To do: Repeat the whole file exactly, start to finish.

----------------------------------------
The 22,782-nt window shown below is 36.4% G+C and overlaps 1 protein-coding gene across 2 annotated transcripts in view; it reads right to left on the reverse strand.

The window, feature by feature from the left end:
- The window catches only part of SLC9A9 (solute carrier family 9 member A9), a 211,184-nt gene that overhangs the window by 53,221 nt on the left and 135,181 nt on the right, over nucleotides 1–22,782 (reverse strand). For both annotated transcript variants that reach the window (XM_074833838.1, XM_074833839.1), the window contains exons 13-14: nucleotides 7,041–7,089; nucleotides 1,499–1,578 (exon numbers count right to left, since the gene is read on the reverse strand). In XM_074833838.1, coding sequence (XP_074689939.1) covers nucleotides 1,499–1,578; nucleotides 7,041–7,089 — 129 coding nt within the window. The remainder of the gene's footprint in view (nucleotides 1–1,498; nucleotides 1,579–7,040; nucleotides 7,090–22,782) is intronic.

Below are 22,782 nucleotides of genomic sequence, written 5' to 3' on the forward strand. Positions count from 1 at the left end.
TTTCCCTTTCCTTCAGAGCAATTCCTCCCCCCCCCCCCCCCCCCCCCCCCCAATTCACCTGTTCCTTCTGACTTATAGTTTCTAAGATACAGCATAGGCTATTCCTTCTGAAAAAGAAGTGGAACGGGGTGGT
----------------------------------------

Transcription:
The 22,782-nt window shown below is 36.4% G+C and overlaps 1 protein-coding gene across 2 annotated transcripts in view; it reads right to left on the reverse strand.

The window, feature by feature from the left end:
- The window catches only part of SLC9A9 (solute carrier family 9 member A9), a 211,184-nt gene that overhangs the window by 53,221 nt on the left and 135,181 nt on the right, over nucleotides 1–22,782 (reverse strand). For both annotated transcript variants that reach the window (XM_074833838.1, XM_074833839.1), the window contains exons 13-14: nucleotides 7,041–7,089; nucleotides 1,499–1,578 (exon numbers count right to left, since the gene is read on the reverse strand). In XM_074833838.1, coding sequence (XP_074689939.1) covers nucleotides 1,499–1,578; nucleotides 7,041–7,089 — 129 coding nt within the window. The remainder of the gene's footprint in view (nucleotides 1–1,498; nucleotides 1,579–7,040; nucleotides 7,090–22,782) is intronic.

Below are 22,782 nucleotides of genomic sequence, written 5' to 3' on the forward strand. Positions count from 1 at the left end.
TTTCCCTTTCCTTCAGAGCAATTCCTCCCCCCCCCCCCCCCCCCCCCCCCCAATTCACCTGTTCCTTCTGACTTATAGTTTCTAAGATACAGCATAGGCTATTCCTTCTGAAAAAGAAGTGGAACGGGGTGGT